Not wanting to stand by idly, nonprofit organizations, government agencies, and groups of volunteers have come together in hopes of restoring the habitat and the population of Rio Grande cutthroat. Carson National Forest management has been joined by the New Mexico Environment Department, New Mexico Trout, the Taos Soil and Water Conservation District, Trout Unlimited, the Boy Scouts of America, and other like-minded organizations to implement plans to reduce the amount of sediment entering Comanche Creek from soil erosion.
   A key project was diverting a 300-foot section of Comanche Creek to create a buffer between the stream and a nearby road to decrease the amount of runoff. Also, rock baffles have been installed where the stream cuts into eroding banks. These piles of large rocks slow the flow of water, reducing the cut into the bank and allowing vegetation to stabilize the soil. Other sections of Comanche Creek are now being protected by fences that keep wildlife and domestic livestock from trampling the soil and vegetation along the creek banks.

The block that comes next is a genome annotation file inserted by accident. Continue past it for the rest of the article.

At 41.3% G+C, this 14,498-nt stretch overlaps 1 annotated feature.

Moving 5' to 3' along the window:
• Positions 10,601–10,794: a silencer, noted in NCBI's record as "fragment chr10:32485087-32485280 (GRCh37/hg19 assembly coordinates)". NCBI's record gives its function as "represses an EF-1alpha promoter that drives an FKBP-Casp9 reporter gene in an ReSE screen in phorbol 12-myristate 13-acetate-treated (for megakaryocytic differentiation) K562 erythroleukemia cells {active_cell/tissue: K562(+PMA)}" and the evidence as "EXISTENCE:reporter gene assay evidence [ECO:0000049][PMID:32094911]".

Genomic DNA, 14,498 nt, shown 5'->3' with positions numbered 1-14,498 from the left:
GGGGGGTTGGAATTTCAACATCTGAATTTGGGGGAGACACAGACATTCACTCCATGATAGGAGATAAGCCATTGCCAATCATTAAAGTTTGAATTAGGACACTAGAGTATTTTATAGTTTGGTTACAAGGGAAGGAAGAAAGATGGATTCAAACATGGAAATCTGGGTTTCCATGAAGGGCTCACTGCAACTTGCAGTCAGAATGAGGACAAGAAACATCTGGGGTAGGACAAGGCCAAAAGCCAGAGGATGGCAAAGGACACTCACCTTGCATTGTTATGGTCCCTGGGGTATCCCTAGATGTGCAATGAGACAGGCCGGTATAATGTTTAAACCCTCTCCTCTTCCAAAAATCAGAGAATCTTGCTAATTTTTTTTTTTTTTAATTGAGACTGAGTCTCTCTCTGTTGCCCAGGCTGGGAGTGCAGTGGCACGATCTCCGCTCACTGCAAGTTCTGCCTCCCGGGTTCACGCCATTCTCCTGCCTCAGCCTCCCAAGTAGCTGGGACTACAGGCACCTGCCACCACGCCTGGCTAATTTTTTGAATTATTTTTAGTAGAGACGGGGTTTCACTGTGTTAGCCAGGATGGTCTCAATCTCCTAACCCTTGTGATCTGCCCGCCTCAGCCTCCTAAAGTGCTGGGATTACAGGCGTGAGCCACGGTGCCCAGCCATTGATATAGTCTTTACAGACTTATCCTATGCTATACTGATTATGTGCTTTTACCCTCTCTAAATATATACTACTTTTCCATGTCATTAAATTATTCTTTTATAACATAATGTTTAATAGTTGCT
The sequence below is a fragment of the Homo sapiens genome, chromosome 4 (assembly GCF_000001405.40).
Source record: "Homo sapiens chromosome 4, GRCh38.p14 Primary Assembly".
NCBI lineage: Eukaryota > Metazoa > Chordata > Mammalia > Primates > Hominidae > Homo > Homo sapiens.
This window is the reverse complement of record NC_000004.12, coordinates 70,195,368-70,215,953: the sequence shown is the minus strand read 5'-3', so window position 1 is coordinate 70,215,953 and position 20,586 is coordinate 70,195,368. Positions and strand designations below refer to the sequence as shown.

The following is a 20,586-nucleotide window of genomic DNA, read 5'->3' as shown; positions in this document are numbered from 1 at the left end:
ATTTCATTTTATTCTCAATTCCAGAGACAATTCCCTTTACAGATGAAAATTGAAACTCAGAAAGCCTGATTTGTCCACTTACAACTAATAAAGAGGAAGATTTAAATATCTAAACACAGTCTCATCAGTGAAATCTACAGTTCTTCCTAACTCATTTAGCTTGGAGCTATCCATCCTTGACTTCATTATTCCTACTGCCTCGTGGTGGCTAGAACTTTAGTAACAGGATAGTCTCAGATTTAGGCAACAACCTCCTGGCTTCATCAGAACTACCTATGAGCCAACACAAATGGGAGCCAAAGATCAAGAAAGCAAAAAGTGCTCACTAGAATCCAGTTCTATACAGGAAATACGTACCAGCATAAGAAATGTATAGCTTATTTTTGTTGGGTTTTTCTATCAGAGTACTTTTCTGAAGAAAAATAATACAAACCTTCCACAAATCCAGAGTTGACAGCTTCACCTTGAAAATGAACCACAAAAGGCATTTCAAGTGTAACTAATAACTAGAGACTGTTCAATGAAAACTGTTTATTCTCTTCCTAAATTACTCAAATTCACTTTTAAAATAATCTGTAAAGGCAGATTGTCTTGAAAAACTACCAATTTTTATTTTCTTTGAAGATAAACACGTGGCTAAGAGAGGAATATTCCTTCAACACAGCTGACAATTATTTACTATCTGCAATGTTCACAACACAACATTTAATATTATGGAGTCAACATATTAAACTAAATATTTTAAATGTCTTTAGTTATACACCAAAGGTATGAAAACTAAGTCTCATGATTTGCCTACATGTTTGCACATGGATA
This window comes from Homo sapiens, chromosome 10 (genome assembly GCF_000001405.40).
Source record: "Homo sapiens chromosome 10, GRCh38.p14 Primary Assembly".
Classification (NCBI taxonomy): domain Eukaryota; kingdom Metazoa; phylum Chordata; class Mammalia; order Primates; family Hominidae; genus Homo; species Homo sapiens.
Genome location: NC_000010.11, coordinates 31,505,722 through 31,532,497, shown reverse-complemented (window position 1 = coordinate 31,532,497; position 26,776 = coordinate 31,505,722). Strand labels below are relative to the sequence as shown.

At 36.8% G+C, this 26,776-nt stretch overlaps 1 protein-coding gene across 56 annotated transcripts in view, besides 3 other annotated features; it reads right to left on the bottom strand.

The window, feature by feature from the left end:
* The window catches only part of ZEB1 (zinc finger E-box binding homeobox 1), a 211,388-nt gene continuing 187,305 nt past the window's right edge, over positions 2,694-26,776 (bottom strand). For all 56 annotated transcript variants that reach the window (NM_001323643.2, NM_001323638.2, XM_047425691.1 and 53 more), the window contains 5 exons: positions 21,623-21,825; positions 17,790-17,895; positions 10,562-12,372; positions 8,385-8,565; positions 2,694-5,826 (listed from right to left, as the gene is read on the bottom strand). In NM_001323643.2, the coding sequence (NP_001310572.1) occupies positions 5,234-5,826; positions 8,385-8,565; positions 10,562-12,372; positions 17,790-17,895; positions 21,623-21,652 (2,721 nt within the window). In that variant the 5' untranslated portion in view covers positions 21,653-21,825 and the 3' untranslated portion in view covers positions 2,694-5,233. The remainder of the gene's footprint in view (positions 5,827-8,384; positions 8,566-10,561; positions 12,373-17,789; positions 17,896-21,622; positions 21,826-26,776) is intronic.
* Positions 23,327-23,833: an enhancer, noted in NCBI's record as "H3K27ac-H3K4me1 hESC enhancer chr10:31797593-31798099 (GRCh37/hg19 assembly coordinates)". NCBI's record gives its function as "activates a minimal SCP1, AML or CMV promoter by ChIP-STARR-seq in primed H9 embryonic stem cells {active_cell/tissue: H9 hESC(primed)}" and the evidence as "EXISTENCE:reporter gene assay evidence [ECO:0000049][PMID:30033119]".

The Ville Vidal Grazing Association, comprising cattle and sheep ranchers, follows herding methods developed to protect the Comanche Creek watershed. Such practices involve rotating livestock herds to different tracts of land to limit grazing time in each area, thus providing recovery periods for streamside vegetation and minimizing soil compaction. This approach has been beneficial for both the livestock and the trout. It provides more pasturage for sheep, cattle, and elk while limiting sediment in the creeks, protecting the aquatic habitat of the Rio Grande cutts.